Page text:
AUSTIN — State lawmakers are set to consider public feedback on a proposed law that would guard churches from more government attacks.
On Thursday, the Texas House State Affairs Committee will meet and hear citizen testimony on the Freedom to Worship Act, a bill by State Rep. Scott Sanford (R–Mckinney) to prevent government officials from shutting down churches.
“A government agency or public official may not issue an order that closes or has the effect of closing places of worship in the state or in a geographic area of the state,” the bill reads.
The issue was exposed over the past year, as local and state government officials around the nation tried to padlock churches as a part of the shutdown orders that crippled countless citizens’ lives and livelihoods.
“The Freedom to Worship Act makes it clear that no government official can close churches or any place of worship during a pandemic, especially not when other businesses and establishments are allowed the right to open,” wrote nonprofit advocacy group Texas Values in a press release this week. “Last year, churches across the country were told to close while grocery stores, liquor stores, strip clubs, and even casinos were allowed to remain open.”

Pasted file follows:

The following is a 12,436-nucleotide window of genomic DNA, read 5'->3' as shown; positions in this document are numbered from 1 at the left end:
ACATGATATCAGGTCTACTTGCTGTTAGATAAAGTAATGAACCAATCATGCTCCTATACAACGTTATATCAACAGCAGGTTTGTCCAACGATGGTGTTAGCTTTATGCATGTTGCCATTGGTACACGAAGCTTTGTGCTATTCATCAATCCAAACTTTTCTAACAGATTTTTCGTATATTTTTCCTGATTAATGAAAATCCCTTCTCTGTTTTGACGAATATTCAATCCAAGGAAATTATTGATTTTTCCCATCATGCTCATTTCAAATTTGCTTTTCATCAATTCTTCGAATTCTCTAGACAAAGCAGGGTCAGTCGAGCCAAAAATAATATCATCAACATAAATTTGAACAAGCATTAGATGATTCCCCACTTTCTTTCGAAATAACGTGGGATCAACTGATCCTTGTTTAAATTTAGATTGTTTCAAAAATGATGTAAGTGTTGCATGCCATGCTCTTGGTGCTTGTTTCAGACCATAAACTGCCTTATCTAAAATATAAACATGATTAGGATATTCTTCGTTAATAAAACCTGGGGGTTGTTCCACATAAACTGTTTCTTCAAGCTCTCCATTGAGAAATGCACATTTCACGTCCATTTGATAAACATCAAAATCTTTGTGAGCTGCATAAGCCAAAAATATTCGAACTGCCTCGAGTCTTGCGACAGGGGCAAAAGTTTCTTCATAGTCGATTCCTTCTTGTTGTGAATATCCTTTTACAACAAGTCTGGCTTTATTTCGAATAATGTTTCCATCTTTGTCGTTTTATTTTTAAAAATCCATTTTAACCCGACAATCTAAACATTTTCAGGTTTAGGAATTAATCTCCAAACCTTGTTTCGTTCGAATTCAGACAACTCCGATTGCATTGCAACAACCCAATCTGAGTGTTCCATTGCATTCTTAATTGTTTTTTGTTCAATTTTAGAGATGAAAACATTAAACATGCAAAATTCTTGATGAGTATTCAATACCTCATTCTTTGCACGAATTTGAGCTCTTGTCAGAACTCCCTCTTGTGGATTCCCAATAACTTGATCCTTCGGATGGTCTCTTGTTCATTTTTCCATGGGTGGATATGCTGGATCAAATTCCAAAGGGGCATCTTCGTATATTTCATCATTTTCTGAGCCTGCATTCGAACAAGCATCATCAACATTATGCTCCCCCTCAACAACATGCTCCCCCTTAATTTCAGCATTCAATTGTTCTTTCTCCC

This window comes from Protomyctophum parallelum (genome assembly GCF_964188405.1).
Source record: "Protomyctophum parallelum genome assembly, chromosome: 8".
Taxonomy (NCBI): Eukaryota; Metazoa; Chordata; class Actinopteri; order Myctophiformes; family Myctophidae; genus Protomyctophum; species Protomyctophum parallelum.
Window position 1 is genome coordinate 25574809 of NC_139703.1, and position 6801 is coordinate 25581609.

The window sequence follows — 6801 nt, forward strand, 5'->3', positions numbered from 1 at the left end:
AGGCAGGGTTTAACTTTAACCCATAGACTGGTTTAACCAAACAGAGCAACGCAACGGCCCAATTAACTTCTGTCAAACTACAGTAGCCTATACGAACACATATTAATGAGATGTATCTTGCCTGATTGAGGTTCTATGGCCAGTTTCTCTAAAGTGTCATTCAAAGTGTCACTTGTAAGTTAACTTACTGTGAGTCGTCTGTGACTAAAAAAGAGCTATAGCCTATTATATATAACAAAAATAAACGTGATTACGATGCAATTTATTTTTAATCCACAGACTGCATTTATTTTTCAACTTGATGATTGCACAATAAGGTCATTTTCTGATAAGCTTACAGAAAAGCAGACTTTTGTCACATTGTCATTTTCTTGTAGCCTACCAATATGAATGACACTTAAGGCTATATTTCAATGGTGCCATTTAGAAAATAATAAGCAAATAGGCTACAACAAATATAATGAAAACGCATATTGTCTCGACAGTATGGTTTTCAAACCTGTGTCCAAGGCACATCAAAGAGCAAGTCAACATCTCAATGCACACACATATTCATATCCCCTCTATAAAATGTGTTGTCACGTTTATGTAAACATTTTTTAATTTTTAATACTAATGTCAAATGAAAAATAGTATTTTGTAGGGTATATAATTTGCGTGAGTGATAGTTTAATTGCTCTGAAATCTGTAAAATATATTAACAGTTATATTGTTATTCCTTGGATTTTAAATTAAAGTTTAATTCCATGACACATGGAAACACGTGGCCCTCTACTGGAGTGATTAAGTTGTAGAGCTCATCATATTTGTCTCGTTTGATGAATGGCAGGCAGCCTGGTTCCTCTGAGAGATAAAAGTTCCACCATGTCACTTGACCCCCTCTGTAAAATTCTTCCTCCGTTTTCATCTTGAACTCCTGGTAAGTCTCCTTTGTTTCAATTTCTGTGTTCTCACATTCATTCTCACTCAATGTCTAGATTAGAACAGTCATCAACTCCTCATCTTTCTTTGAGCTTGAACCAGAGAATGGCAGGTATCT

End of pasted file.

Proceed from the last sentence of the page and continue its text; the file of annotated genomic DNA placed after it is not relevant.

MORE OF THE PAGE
“Even in our state, some churches in Texas were told how to conduct worship services during a pandemic while police circled their drive-in church services,” the group added.
The Freedom to Worship Act’s Senate companion bill has already passed the parallel Senate committee and is now moving forward to the full Senate chamber for debate and a vote.
If the bill passes both chambers, it will end up on the governor’s desk to be signed into law.
The House State Affairs Committee will also hear other religious protection bills on Thursday, including a proposed constitutional amendment to prevent government officials from closing or limiting a worship service; proposed laws to fortify safeguards for religious organizations and freedoms; and a resolution to support prayer at public gatherings and displays of the Ten Commandments at public buildings.
Concerned citizens may testify at the Capitol or contact their representatives.